There are other challenges to address. The mandis created under the Agriculture Produce Market Committee (AMPC) Act are typically controlled by a few traders and restrict small farmers to trade freely. Although the sector is open for Foreign Direct Investment (FDI), due to opposition from small retailers and traders, the political economy of the country discourages large agri-sector investment and organised retailing. Existing licensing systems and regulated markets like APMCs discourage the organised private sector from investing in cold-chains. This is one of the reasons why our food processing industry has routinely under-achieved its potential.

The lack of effective food chains has another serious impact – on our health. Often small farmers rely on cheap pesticides to increase the shelf life of fruits and vegetables, because they do not have the means to invest in cold-chain or access cold storages. Pesticide use has also increased due to government subsidies and the promotional strategies by pesticide companies, which end up working against the development of cold storages.

When it comes down to it, better and cleaner cold chains can help arrest post-harvest food loss in India. The move away from diesel-based fuel chains can reduce GHG emissions and usher in more sustainable development.  But in order to do this, a disruptive paradigm shift is required. Till now, the concept of clean cold-chains has been an alien one and cold storage is considered as a standalone infrastructure rather than a key component of the agri-supply chain. Today, the new ‘clean cold-chains’ are intended to transport food produce from the farm gate to end consumers sustainably and relay demand from consumers to the farm gate efficiently that too with a minimal environmental impact.

Overcoming barriers:

To encourage an open and competitive market system, the 2018-19 Union Budget proposed the development of 22,000 Gramin Agricultural Markets (GrAM) outside the ambit of existing apmcs. Every GrAM should have pack houses with pre-cooling facilities for fresh produce. Pre-emptive steps are necessary so that GrAMs become an effective market mechanism to restrict carteling and profiteering, promote clean cold-chain development and enable last mile delivery.

Getting the private sector on board with the correct incentives can bolster the development of infrastructure, logistics and market systems, while restricting profiteering. The private sector will bring in efficiency and create the necessary links between farmers, consumers and the food processing industry. The government must do its bit to provide allied infrastructure like roads, ports, rail and air. Incidentally, the BJP and Congress in their 2019 election manifestos have promised schemes and programmes to overcome the existing policy and institutional barriers to cold-chain development in India.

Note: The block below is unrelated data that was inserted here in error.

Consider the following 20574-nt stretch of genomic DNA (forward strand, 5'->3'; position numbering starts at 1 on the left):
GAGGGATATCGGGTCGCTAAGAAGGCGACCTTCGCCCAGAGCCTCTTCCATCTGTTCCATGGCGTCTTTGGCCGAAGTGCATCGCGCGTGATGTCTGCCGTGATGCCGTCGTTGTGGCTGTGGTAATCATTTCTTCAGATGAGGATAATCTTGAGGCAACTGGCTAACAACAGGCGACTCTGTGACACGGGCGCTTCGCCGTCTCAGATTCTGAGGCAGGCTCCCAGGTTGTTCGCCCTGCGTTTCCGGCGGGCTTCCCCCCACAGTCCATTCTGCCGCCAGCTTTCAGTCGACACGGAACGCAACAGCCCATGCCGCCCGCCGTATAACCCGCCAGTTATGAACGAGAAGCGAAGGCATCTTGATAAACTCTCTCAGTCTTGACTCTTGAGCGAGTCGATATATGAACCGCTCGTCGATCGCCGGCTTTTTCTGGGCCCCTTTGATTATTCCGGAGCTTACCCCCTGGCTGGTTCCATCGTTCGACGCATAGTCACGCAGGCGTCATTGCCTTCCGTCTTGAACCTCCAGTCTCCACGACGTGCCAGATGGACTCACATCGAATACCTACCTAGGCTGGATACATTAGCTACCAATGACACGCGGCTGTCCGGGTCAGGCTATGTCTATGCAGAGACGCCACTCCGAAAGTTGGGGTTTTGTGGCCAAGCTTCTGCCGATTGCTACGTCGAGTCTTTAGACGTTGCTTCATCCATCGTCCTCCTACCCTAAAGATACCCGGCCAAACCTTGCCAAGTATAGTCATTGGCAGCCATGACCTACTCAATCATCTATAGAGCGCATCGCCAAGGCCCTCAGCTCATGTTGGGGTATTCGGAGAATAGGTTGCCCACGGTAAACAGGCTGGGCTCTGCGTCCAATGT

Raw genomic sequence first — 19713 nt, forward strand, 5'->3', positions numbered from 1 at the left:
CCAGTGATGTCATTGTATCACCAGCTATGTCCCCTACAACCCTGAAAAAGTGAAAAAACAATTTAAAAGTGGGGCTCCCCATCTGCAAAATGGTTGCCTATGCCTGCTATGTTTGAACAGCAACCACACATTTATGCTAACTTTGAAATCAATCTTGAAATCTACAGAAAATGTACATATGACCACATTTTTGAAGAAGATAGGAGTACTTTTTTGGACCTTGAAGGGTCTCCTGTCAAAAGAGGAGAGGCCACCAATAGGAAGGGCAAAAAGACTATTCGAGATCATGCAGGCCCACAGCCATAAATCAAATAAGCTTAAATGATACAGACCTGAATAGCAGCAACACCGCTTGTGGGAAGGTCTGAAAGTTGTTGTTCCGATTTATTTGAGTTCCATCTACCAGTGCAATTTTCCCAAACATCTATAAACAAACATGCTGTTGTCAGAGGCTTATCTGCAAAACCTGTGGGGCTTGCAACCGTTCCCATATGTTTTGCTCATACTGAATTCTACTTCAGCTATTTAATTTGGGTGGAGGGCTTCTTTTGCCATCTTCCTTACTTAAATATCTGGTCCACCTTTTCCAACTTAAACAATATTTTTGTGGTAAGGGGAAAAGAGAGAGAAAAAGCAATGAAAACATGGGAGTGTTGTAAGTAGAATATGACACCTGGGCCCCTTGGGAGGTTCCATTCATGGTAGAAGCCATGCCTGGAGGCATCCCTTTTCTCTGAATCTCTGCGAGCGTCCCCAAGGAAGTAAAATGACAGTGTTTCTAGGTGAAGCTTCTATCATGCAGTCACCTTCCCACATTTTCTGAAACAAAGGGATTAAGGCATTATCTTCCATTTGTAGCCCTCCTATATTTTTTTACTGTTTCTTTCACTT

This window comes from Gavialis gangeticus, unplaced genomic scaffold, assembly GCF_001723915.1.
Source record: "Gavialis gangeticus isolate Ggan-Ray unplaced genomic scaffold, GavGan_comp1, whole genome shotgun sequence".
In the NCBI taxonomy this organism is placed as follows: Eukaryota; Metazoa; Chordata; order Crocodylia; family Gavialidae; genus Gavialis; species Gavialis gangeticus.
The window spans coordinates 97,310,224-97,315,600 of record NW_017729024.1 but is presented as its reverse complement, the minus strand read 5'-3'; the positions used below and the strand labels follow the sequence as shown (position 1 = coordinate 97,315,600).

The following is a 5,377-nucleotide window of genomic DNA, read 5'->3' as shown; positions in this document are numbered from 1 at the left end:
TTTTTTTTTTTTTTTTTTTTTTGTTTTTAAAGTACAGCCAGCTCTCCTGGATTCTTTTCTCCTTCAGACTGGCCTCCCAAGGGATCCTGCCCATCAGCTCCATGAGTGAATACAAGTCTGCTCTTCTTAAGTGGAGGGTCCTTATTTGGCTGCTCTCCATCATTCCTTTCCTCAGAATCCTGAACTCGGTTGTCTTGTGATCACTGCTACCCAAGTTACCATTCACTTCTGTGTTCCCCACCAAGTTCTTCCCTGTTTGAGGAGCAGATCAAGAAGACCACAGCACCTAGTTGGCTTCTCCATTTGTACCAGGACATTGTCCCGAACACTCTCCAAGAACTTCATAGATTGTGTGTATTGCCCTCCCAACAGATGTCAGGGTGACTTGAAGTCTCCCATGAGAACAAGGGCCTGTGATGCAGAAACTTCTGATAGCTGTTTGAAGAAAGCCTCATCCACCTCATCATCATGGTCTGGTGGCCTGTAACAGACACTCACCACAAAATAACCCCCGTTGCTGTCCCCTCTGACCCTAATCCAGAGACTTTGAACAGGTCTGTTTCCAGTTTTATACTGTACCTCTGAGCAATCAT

We must explore new ideas like creating agri-IT infrastructure which enables market, data-driven harvesting of produce to avoid unnecessary storage. We must also encourage the private sector to provide ‘cooling as a service’, rather than the conventional approach of selling cooling equipment to farmers and traders. An alternative approach could be one where cooling requirements are delivered efficiently by a third party. 

Another option is to develop a series of regional or state-level clean cold-chain ‘Living Labs’ and ‘Innovation Centres’ to test and validate solutions. While designing cooling infrastructure, engineers should start thinking ‘Thermally First’. Locally or easily available thermal energy (like biomass, solar, phase change materials, free cooling) options should be optimally explored before introducing electric refrigeration systems. Higher system efficiency and choice of refrigerants will also help mitigate GHG emissions from this sector.

Despite its self-sufficiency in food availability, India is unable to feed its vast growing population adequately. To advance food security, the opportunity lies in making cold-chains cleaner in order to honour the needs of farmers as well as the demand of consumers with a minimum impact on the environment.